Posts Tagged: Backcountry

Arches & Canyonlands

25 minutes to read — 5140 words

Arches & Canyonlands
For his 60th birthday, my father, who has always loved hiking, mountaineering, and the outdoors, decided he wanted to go on an adventure with his family. He settled on rafting the Colorado River through the Grand Canyon as his expedition of choice. Unfortunately, Grand Canyon trips tend to fill up as early as two years in advance, and we weren’t able to book one. Instead, we decided to raft the Colorado through Cataract Canyon.

Chair 10 to Silver Lake

4 minutes to read — 644 words

Chair 10 to Silver Lake
The winter of 2013 started off well for skiers on the West Coast. A wet November dumped plenty of snow to get some skiing in over Thanksgiving, and an even better December made conditions around the holiday season and New Year’s excellent. Unfortunately, those first two months of the season were followed by the driest January on record and an equally uninspiring first half of February. When I went to Kirkwood over Presidents Day weekend, it hadn’t snowed much at all in almost six weeks.

Tragedy Springs Road

2 minutes to read — 338 words

Tragedy Springs Road
The winter retreat for the Stanford Outdoor Education Program instructors was a back country skiing trip off of Highway 88 near Kirkwood Mountain Resort. We left campus early on a beautiful Saturday morning. Despite a flat tire in Jackson, we managed to make it to Tragedy Springs Road, of which only the first hundred feet or so had been plowed. We parked in the plowed area and distributed group gear and food.

Arroyo Seco Canyoneering

4 minutes to read — 770 words

Arroyo Seco Canyoneering
Every quarter, the instructors of the Stanford Outdoor Education Program (OEP) go on a retreat to refine skills and plan trips and lessons. For our Spring 2008 retreat, we took advantage of a spell of hot weather to brave the cold, swift waters of Arroyo Seco, a gorgeous canyon east of Big Sur. Not only is Arroyo Seco beautiful, but it’s much closer to campus than the Sierras, so it made for a short and easy drive.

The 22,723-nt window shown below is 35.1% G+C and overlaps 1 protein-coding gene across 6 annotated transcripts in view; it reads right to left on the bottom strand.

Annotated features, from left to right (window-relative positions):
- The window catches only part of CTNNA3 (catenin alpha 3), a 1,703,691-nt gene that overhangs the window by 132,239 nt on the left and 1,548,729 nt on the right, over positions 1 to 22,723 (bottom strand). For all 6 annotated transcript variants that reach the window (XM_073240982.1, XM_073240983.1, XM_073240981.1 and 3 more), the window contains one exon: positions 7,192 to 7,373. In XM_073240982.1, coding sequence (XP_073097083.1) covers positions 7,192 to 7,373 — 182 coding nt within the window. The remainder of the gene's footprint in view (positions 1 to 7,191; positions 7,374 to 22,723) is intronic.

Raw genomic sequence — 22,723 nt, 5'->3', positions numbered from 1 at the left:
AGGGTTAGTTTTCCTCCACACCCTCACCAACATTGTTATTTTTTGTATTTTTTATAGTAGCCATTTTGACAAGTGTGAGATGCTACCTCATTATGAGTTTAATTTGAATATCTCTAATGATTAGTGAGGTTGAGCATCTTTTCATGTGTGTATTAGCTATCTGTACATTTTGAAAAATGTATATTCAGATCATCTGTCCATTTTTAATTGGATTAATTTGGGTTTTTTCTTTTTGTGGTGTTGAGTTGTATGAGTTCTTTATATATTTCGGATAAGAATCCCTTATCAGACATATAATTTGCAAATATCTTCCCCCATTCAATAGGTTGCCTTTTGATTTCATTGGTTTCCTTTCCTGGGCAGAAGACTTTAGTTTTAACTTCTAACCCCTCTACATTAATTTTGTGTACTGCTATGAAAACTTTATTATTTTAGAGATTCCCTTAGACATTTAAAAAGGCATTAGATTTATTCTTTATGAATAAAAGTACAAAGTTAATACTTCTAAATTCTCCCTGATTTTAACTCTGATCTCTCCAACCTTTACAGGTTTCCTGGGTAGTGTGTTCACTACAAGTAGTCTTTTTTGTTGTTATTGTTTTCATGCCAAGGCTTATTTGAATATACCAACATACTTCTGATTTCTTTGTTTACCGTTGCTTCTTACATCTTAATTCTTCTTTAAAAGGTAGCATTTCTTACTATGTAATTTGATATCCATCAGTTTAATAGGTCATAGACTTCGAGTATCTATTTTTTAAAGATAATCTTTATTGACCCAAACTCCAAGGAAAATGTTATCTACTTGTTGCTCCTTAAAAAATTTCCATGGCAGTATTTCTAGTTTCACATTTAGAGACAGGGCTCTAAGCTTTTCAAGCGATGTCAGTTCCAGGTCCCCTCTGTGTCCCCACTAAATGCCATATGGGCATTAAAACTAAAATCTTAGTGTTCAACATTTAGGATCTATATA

Trinity Alps

3 minutes to read — 554 words

Trinity Alps
Tucked in the northwest corner of California, the Trinity Alps are a small but spectacular mountain range. The Trinities have been on my list of places to visit for a few years now, so I was excited for an opportunity to explore them. I joined a group planning to snowshoe up the Canyon Creek Trail to the Canyon Creek Lakes, an eight mile hike with 3,500 feet of elevation gain. The goal was to get as far as possible up the trail, given the storm forecast for the weekend.

Wrangell Mountains Part Two

9 minutes to read — 1705 words

Wrangell Mountains Part Two
After the first two weeks of my trip to Alaska in the summer of 2007 (see Wrangell Mountains Part One for stories from those two weeks), I began designing my field study for the second segment of the program. Along with a group of three other students, I decided to study the issues involved in safe bear-human coexistence, including identifying bear habitat to help backcountry travelers avoid or at least be conscious of it, and researching methods for storing bear attractants in the backcountry.

Root Glacier Ice Climbing

4 minutes to read — 684 words

Root Glacier Ice Climbing
I spent two months in Alaska during the summer of 2007 through an environmental sciences field study program. On our day off, we decided to go ice climbing on the Root Glacier, one of the two major glaciers in the area. We took a shuttle to Kennecott, an old mining town that sits above the glacier. Our guides were two women, Elizabeth and Betsy. They outfitted us with gear: plastic mountaineering boots, helmets, and crampons, and together we hiked a mile and a half down to the glacier.

Wrangell Mountains Part One

5 minutes to read — 1045 words

Wrangell Mountains Part One
If you follow the archipelago of southeastern Alaska north to the Gulf, the first mountain range after the coast is the Chugach. Stay on the far eastern edge of Alaska and continue north forty miles. There lie the Wrangell Mountains, a stretch of peaks forged by ice and fire, carved by glaciers, forced upward by the crashing of tectonic plates, and scorched by volcanoes. In 1980, Wrangell – St. Elias National Park and Preserve was created.

Emigrant Wilderness

5 minutes to read — 933 words

Emigrant Wilderness
The final trip of my Advanced Wilderness Skills class this quarter was a student-led backpacking trip to the Emigrant Wilderness. I’d never visited the Emigrant Wilderness, but it was described to me as a larger, less-crowded Desolation Wilderness. I knew the Desolation Wilderness to be a gorgeous area, so I was excited to explore Emigrant. We left campus at around 7:00 PM on the evening of Friday June 1. The drive along Highway 108 was long.

The Bitterroot Mountains

6 minutes to read — 1249 words

The Bitterroot Mountains
Straddling the Montana-Idaho border, the Bitterroots are a remote but spectacularly beautiful mountain range in the Northern Rockies. It was among these rugged peaks that Lewis and Clark crossed the Continental Divide in the early nineteenth century. The summer after my sophomore year in high school, I spent a month in Wyoming, Idaho, and Montana on a wilderness leadership training program. The trip included an unforgettable nine day, sixty-five mile backpacking trip across the Bitterroots, much of which would turn out to be off the trail.